City of melancholy

The view from the Ottoman palace was magnificent. Beneath a luscious, pine-shaded garden an oil tanker plied its way towards the Black Sea. Small ferries dodged across the sea lanes. It was not, I hasten to add, Davutoglu’s private residence. It had just been borrowed, for the backdrop. But it reminded a Turkish friend of something she had heard once from the AKP, Erdogan’s ruling party: that they would not rest until they were living in the apartments with balconies and gardens overlooking the Bosphorus that had always been the preserve of the secular elite they wanted to replace.

Pamuk also writes about hüzün, the melancholy that afflicts the citizens of Istanbul. It comes, he says, from the city’s history and its decline, the foghorns on the Bosphorus, from tumbledown walls that have been ruins since the fall of the Byzantine empire, unemployed men in tea houses, covered women waiting for buses that never come, pelting rain and dark evenings: the city’s whole fabric and all the lives within it. “My starting point,” Pamuk wrote, “was the emotion that a child might feel while looking through a steamy window.”

Istanbul is suffering a mighty bout of something like hüzün at the moment. In Pamuk’s work the citizens of Istanbul take a perverse pride in hüzün. No one in Istanbul, or elsewhere in Turkey, can draw comfort from what is happening now. Erdogan’s opponents wonder what kind of future they can have in his Turkey. I think I sensed it, too, in the triumphalist crowds of Erdogan supporters that have been gathering day after day since the coup was defeated.

 

Down with the generals

Erdogan’s opponents are not downcast because the coup failed; a big reason why it did was that it had no public support. Turks know way too much about the authoritarian ways of military rule to want it back. The melancholy is because Erdogan is using the coup to entrench himself even more deeply in power. The purge looks too far-reaching, too organised and too big to have been a quick reaction to the attempt on his power. Instead it seems to be a plan that was waiting to be used.

Turkey is a deeply unhappy country. It is hard to imagine now, but when the Arab uprisings happened in 2011 it seemed to be a model for the Middle East. It had elections and an economy that worked and grew. When I asked Davutoglu around that time whether there would be a new Ottoman sphere of influence for the 21st century, he smiled modestly, denied any such ambition and went on to explain that the 2011 uprisings were the true succession to the Ottoman empire. A century of European, and then American, domination was ending. It had been a false start in Middle Eastern history. Now it was back on track. The people of the region were deciding their futures, and perhaps Turkey would have a role, almost like a big brother.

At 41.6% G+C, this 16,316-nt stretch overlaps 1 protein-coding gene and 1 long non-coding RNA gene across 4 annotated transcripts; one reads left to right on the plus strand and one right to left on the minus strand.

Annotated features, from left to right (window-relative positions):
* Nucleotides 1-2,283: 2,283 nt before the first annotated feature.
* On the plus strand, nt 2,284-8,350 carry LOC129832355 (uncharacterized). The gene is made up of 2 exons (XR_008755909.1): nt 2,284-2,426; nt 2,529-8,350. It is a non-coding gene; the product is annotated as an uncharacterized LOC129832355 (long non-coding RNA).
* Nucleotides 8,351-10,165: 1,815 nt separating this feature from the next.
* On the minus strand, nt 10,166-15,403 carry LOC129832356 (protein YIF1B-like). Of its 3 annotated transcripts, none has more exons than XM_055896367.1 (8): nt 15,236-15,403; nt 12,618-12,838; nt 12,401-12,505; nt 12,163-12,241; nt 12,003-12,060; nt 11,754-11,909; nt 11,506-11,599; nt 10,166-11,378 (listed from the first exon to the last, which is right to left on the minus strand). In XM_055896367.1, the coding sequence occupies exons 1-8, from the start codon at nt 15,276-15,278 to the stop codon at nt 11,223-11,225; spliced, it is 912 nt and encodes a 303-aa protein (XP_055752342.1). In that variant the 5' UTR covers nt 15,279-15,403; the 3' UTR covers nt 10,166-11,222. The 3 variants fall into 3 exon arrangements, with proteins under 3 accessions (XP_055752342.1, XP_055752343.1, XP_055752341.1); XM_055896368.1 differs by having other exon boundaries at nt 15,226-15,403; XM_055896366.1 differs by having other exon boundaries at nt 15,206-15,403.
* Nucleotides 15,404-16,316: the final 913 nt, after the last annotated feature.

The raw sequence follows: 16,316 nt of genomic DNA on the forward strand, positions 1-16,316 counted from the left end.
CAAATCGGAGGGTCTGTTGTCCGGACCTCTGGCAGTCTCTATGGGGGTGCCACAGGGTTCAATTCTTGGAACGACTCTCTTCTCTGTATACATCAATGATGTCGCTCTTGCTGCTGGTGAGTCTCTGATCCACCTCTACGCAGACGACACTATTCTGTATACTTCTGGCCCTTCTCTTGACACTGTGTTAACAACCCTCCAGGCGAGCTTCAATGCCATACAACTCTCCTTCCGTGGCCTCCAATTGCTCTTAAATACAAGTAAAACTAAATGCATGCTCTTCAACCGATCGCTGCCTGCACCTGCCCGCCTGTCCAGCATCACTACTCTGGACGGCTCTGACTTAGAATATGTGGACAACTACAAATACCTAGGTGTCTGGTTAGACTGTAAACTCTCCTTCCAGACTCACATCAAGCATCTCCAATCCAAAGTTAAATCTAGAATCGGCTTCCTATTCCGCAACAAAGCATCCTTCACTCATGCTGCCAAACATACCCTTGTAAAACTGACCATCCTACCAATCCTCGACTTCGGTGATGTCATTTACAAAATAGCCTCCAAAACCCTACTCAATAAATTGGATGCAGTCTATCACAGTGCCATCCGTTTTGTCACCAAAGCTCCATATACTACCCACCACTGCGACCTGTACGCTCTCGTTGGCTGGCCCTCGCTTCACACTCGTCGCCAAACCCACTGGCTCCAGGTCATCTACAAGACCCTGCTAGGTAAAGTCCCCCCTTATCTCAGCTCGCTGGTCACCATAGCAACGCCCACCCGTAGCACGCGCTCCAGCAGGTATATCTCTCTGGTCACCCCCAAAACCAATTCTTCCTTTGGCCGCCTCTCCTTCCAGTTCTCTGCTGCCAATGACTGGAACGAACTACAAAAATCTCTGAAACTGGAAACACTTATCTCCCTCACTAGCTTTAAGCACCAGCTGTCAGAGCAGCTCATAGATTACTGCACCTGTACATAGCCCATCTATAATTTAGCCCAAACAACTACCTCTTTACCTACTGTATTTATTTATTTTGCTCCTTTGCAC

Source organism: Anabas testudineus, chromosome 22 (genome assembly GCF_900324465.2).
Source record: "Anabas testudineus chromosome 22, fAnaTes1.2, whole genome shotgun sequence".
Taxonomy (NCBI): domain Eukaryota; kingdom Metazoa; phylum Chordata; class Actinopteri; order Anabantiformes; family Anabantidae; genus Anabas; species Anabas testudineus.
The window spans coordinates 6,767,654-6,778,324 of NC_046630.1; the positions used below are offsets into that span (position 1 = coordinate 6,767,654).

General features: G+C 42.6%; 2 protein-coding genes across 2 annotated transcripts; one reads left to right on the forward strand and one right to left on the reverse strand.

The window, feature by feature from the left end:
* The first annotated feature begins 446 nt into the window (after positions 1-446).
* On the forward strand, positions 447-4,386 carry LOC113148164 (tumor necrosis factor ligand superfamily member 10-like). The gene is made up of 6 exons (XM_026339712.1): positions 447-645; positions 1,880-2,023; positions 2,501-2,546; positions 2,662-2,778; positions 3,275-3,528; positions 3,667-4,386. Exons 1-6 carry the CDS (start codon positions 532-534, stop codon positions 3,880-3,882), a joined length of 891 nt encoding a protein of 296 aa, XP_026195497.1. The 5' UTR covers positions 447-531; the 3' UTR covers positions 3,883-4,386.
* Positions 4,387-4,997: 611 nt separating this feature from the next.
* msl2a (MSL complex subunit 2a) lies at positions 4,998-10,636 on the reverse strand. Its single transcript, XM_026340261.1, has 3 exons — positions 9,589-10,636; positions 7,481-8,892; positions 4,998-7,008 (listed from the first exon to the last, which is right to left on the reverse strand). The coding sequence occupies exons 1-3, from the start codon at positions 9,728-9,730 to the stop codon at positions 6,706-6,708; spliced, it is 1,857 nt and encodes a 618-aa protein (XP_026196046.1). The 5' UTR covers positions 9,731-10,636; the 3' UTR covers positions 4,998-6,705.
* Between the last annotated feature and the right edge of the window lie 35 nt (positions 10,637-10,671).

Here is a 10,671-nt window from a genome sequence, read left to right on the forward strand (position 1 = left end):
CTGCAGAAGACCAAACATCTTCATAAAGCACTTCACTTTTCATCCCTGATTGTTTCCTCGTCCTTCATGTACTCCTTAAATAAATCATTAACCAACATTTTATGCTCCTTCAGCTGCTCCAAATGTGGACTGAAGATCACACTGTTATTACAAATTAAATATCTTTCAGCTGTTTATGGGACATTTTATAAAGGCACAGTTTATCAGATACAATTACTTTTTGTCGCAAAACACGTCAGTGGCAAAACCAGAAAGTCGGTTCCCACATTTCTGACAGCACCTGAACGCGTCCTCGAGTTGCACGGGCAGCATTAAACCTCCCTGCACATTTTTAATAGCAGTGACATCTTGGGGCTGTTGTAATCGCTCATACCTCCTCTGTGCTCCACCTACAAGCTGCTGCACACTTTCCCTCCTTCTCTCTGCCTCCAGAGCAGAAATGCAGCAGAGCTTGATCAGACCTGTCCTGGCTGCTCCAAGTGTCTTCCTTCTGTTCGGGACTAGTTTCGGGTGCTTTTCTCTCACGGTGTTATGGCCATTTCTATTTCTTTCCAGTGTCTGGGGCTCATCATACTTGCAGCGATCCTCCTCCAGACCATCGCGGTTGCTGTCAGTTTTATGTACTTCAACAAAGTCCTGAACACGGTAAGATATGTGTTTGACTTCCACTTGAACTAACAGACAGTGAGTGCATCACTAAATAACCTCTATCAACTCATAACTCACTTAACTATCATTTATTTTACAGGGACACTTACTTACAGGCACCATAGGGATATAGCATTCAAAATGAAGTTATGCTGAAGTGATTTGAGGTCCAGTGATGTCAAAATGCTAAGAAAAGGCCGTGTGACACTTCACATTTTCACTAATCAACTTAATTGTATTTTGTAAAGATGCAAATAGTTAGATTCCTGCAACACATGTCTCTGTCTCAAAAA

Turkey’s position – straddling east and west, facing Europe and Asia – is the key to its history and its future. It could be, should be, a rock of stability in a desperately un­stable part of the world. But it isn’t, and that is a problem for all of us.

 

Contagion of war

The coup did not come out of a clear sky. Turkey was in deep crisis before the attempt was made. Part of the problem has come from Erdogan’s divisive policies. He has led the AKP to successive election victories since it first won in 2002. But the policies of his governments have not been inclusive. As long as his supporters are happy, the president seems unconcerned about the resentment and opposition he is generating on the other side of politics.

Perhaps that was inevitable. His mission, as a political Islamist, was to change the country, to end the power of secular elites, including the army, which had been dominant since Mustafa Kemal Atatürk created modern Turkey after the collapse of the Ottoman empire. And there is also the influence of chaos and war in the Middle East. Turkey has borders with Iraq and Syria, and is deeply involved in their wars. The borders do not stop the contagion of violence. Hundreds of people have died in the past year in bomb attacks in Turkish cities, some carried out by the jihadists of so-called Islamic State, and some sent by Kurdish separatists working under the PKK.

It is a horrible mix. Erdogan might be able to deal with it better if he had used the attempted coup to try to unite Turkey. All the parliamentary parties condemned it. But instead, he has turned the power of the state against his opponents. More rough times lie ahead.

Jeremy Bowen is the BBC’s Middle East editor. He tweets @bowenbbc

This article first appeared in the 28 July 2016 issue of the New Statesman, Summer Double Issue